That’s what good history does; what good biography does; what good intelligence analysis does. That’s what enables us to get incrementally closer to ‘the real story.’ That’s what we need to do with regard to the myths with which the Party buttresses both its domestic rule and its foreign policy goals. That is my central purpose in my brief remarks here this afternoon.

The Emperor and the Assassin is theatre, but based on real historical events of the 3rd century BCE, set down by Sima Qian in The Grand Scribe’s Records about a century later. Chen Kaige and his team modified that history in order to make a critical point about the King of Qin and centralized power. They invented the character of Lady Zhao, who turns against the King because of atrocities echoing the massacre of the democracy movement students in Beijing in 1989. The film is a compelling piece of modern Chinese soft power, but a clear challenge to the Party dictatorship.

The Party revises history a great deal; as theatrically as Chen Kaige, but with very different intentions. If we don’t know the history itself, it’s difficult to tell how history is being reinterpreted or distorted. Since even the best historical writing entails interpretation and since sustained inquiry is required to master even a part of history, how are we to grapple with the Party’s large-scale myth-making, which is propagated relentlessly and with a straight face?

We haven’t done very well at this in Australia and we need to do better. In a newspaper piece last year, I had a stab at doing a little of this work and I offer a revised version of that here, as an inducement to discussion. I listed seven myths that need to be dismantled if we are to have a clear-eyed view of China under the Party – what John Fitzgerald, in a forthcoming book now calls the ‘cadre nation’.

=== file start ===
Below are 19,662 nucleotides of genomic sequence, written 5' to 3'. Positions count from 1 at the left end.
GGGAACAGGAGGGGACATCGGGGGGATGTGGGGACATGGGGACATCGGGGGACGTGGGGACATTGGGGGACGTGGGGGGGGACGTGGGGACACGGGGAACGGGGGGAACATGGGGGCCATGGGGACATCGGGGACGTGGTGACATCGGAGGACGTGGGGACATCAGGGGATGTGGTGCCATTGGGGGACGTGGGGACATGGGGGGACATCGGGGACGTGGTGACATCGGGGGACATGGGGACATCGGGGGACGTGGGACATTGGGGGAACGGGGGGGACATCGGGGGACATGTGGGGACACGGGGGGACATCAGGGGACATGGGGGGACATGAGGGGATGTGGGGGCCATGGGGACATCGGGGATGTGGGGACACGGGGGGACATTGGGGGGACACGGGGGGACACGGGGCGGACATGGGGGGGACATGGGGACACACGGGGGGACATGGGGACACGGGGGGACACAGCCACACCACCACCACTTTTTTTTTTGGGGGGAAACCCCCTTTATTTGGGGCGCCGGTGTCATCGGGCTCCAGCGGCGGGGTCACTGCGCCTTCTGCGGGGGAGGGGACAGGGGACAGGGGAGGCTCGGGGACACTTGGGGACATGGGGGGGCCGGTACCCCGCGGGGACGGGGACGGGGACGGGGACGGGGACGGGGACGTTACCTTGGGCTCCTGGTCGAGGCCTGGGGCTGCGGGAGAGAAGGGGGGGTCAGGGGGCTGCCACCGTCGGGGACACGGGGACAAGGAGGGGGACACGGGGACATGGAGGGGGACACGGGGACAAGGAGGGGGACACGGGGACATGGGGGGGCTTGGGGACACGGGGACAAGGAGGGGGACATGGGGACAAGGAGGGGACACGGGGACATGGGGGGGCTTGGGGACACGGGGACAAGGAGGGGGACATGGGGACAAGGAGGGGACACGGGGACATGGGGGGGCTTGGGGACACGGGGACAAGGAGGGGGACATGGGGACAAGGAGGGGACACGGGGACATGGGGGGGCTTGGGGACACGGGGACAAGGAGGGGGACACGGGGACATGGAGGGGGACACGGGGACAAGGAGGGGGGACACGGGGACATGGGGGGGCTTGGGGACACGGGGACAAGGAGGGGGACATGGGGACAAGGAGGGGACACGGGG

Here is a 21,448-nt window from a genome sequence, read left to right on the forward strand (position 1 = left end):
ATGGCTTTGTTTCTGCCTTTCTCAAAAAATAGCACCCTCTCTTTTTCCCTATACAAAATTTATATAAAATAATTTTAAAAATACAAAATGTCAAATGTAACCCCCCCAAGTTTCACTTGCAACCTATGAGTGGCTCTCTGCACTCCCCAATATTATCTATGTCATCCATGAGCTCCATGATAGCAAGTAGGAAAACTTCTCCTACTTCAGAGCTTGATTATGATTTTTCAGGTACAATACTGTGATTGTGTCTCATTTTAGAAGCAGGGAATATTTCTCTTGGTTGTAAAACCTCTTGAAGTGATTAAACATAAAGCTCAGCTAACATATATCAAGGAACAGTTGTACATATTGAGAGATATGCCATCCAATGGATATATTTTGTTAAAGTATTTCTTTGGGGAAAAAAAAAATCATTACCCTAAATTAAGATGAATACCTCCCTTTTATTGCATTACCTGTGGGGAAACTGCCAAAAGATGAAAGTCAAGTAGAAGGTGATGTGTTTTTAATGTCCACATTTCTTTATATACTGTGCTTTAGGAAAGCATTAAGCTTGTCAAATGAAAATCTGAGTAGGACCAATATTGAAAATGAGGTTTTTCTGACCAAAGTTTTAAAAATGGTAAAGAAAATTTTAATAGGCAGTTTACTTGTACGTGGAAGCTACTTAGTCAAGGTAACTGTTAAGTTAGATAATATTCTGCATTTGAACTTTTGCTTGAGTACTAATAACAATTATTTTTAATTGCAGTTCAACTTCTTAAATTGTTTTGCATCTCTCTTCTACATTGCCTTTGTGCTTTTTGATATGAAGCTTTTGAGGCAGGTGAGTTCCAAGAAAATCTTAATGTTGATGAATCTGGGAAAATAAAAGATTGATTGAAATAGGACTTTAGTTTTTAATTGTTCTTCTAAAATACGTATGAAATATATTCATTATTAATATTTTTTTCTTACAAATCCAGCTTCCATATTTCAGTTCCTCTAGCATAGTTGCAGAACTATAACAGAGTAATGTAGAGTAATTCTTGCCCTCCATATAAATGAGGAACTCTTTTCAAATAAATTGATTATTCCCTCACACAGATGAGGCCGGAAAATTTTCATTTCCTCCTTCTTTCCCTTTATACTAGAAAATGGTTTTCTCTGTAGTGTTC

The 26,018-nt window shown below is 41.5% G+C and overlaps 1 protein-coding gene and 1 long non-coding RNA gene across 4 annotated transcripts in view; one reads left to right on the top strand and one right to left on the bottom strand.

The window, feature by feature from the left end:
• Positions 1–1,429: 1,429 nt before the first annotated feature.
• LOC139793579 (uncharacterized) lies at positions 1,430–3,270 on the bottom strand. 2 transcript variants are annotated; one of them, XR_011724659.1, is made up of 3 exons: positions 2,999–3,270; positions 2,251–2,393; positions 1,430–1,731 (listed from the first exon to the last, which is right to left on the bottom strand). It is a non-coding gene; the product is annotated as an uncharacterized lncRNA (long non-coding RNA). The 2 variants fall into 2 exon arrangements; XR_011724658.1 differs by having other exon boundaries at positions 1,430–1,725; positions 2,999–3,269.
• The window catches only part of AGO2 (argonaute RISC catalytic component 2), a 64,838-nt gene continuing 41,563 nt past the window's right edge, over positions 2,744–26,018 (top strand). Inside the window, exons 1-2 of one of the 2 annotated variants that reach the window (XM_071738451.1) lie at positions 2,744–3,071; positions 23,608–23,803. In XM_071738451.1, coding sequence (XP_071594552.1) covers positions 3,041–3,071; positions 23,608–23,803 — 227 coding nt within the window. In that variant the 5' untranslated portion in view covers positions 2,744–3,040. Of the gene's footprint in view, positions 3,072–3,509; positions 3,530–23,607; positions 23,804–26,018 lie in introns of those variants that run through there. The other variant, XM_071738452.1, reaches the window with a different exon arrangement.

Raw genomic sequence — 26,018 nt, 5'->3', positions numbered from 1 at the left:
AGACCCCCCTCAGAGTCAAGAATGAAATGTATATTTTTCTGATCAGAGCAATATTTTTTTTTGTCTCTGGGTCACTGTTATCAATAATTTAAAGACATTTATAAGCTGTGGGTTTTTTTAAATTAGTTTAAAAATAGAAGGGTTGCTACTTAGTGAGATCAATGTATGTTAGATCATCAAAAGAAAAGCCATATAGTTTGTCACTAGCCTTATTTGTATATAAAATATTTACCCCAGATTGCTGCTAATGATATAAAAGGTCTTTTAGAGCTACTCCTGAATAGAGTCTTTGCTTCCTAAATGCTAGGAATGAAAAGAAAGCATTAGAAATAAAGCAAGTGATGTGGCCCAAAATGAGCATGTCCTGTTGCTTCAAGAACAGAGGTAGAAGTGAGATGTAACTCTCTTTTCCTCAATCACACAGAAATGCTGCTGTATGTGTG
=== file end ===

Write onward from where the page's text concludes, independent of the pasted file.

Here is a fresh take on that piece. Each myth is stated briefly and then concisely debunked:

Myth 1: The Party’s rule is justified because it liberated China from foreign imperialism.

The Party did not liberate China from foreign imperialism. It could never have done so from where things stood by 1937, when the Japanese made the reckless decision to attempt the conquest of the whole of China. Overwhelming American military power defeated Japan. The Soviet Union came in late, occupied Manchuria, handed masses of weaponry to the Communist guerrillas and so made possible their victory over the exhausted and demoralized Nationalist government.

This is the Japanese statesman Yoshida Shigeru. He and others, in the 1920s and early 1930s, urged that Japan seek to rise peacefully in Asia, cooperating with the Anglo-American powers and building economic hegemony rather than attempting wider conquests. Had their policies prevailed, instead of the militarists launching their war on China in 1937 and then on America in 1941, things would probably have turned out very differently for China and the world at large.

The Communist Party might well have been snuffed out by Chiang Kaishek, or drawn into a national unity government in the manner that American special envoy George Marshall attempted to bring about between 1945 and 1947. China might have benefited from less totalitarian government, Japanese investment and American good will.

There would have been no Pacific war. There would have been no US bases in East Asia and probably no North Korea. Think of the implications and consider that the Yoshida faction has its Chinese counterparts now – getting on for a century later.

But the Party claims legitimacy based on its Marxist-Leninist governance of China since 1949. One is reminded of Arthur Koestler’s reflections on Communist revolution and industrialization in his 1940 novel, Darkness At Noon.

The Old Bolshevik, Rubashov, purged for his misgivings, ponders whether the supreme leader, ‘No. 1’, will be judged by ‘that mocking oracle’ History as justified in all the killing done in the name socialism with Russian characteristics.

Rubashov is brought before an interrogator, Ivanov, who declares that No. 1 is leading a great social experiment requiring stern measures. Millions of people die every year around the world of epidemics and natural catastrophes, he says, but no-one asks why or what for.